4 out of 4 stars
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Wish To Die by Robert Walton is an archaeological adventure featuring Harry Thursday, an ongoing series character in Walton's books. In January 1945, Germany's Third Reich attempts to warehouse expensive stolen artworks in Wildenhoff Castle as they retreat from the advancing Russians in the last stages of World War II. Ukrainian art expert Tatiana Kul’Zhenko is selected to extract 900 paintings and 450 icons from three Russian museums in Kyiv to ship to Königsberg. As the Nazis retreat, they take what they can, destroying much of what they cannot carry.
To prevent this, the American Office of Strategic Services (OSS) and the British Secret Service place spies within the SS's Kunstschutz, the German Army Art Protection. SS-Hauptsturmführer Theo Möller is one such spy. One prize of particular value to Erich Koch, Oberpräsident of East Prussia and Reichskommissar of Ukraine, is the Russian Amber Room, originally a gift from Prussian Emperor Fredrick William I to Russian Tsar Peter the Great. They dismantle its six thousand tonnes of amber, ship them to Königsberg, and reassemble them. As Germany flees, they break down the Amber Room again, pack it into forty-seven crates, and move it once more. Ultimately, they intend it to reach Weimar, Germany. It never makes it...
Walton's writing is strong, crisp and easy to read. His description creates great atmosphere: "A heavy fog crept eerily through the forest...The smell of diesel exhaust permeated the air...Here and there a crooked lamppost tried to push a dim light through the fog. Creaking iron rails moaned in the night..." Another excellent example is: "An old, crooked pear tree, bearded with dead grapevines that clung to it like webs in a forgotten room, stood nearby." The book is full of great writing like this. There is also some innovative character description: "His blunt nose looked like the backside of a pig sitting in his thick mustache" and: "He remembered Uncle Ted as a desultory man, unable to make a clear point, seemingly distracted, and perhaps unkeeled."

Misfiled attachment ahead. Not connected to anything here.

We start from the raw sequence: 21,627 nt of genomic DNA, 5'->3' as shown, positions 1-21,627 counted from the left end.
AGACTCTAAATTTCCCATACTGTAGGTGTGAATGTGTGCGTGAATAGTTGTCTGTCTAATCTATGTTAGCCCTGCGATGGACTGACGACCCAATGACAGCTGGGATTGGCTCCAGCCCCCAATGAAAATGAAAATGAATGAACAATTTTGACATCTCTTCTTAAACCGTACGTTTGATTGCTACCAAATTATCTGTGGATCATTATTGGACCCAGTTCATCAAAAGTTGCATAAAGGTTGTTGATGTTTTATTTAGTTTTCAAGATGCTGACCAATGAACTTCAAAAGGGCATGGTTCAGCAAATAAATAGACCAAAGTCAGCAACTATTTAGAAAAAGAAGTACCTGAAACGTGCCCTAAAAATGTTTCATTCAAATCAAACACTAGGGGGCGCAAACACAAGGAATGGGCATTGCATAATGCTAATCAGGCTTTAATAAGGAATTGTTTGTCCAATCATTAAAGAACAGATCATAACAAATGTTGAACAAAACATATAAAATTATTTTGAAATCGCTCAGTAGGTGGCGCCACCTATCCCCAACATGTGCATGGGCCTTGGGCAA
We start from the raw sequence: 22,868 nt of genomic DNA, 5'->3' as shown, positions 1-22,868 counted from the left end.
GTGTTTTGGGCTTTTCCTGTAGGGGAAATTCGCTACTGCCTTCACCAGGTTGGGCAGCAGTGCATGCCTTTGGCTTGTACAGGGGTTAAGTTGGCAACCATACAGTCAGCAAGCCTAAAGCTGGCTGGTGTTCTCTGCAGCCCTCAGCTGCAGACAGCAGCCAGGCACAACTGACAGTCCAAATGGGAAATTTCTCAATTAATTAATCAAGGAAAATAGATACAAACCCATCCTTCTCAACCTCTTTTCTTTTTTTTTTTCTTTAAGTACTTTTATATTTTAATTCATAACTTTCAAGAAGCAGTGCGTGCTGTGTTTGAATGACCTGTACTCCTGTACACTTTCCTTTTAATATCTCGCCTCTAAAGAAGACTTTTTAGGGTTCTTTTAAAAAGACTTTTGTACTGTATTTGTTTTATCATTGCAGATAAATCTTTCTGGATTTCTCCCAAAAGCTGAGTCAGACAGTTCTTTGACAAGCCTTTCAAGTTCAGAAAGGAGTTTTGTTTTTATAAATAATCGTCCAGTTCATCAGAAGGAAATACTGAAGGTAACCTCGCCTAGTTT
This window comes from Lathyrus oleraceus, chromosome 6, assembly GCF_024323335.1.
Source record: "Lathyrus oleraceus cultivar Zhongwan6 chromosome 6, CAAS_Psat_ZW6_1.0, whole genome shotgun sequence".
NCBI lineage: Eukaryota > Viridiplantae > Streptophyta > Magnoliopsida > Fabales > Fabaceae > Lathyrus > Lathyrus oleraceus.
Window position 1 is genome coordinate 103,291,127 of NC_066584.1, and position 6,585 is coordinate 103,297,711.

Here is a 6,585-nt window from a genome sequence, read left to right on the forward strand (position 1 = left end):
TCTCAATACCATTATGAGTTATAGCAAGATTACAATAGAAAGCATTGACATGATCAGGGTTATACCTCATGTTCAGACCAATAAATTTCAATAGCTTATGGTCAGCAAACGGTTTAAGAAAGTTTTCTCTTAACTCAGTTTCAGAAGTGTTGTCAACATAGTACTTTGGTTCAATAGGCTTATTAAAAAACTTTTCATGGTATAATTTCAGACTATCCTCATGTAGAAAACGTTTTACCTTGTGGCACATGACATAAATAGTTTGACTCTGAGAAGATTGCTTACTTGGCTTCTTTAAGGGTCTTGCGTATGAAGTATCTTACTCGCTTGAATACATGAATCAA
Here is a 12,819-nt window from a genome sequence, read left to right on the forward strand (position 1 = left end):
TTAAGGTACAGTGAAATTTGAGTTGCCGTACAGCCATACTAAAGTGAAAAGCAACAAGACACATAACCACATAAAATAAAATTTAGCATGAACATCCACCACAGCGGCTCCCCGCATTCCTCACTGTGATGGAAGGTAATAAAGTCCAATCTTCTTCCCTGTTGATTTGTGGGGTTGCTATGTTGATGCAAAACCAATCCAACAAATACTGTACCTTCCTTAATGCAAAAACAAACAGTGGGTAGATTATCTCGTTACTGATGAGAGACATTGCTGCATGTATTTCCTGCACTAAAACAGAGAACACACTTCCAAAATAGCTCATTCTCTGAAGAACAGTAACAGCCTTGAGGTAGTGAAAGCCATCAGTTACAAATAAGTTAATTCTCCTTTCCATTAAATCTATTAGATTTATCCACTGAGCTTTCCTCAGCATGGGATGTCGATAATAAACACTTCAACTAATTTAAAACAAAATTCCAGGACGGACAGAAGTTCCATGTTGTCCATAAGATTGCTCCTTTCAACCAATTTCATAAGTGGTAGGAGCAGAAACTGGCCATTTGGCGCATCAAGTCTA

The editing in this book is exceptional. I found only three typographical errors in the entire book: the word "rouge" instead of "rogue", a missing hyphen on "fist-pumped", and a missing quotation mark on page 190. Otherwise, punctuation is spot-on and paragraphs correctly restricted to one character's actions and speech during exchanges of dialogue. The plot is intricate with several twists, and important details are "drip-fed" to the reader nicely throughout the narrative, revealing pieces of the puzzle over time. The dialogue and behaviours feel realistic and true to the characters.
Aside from the three errors, I found only two other minor issues to make suggestions on. Walton puts the thoughts of characters in the same quotation marks as dialogue, which is a little confusing to follow if you assume they are speaking before the attribution afterward clarifies it. It might work better to use italics instead. For example: "'What kind of idiot would do that?' Harry wondered." This could be: "What kind of idiot would do that? Harry wondered." One sentence in the book is also an obvious sentence fragment: "Ricocheting bullets in hot pursuit." It didn't sound right to me, and I think it might be better if worded: "Bullets ricocheted in hot pursuit."
Overall, Wish To Die is an excellent adventure thriller worth 4 out of 4 stars. The plot and characters are strong and the editing is top-notch. The negatives listed above are all extremely minor and easily fixed. I really enjoyed reading this book and highly recommend it to fans of archaeological adventure stories, especially those who like tales based on international intrigue rooted in Nazi activities during World War II.
Wish to Die
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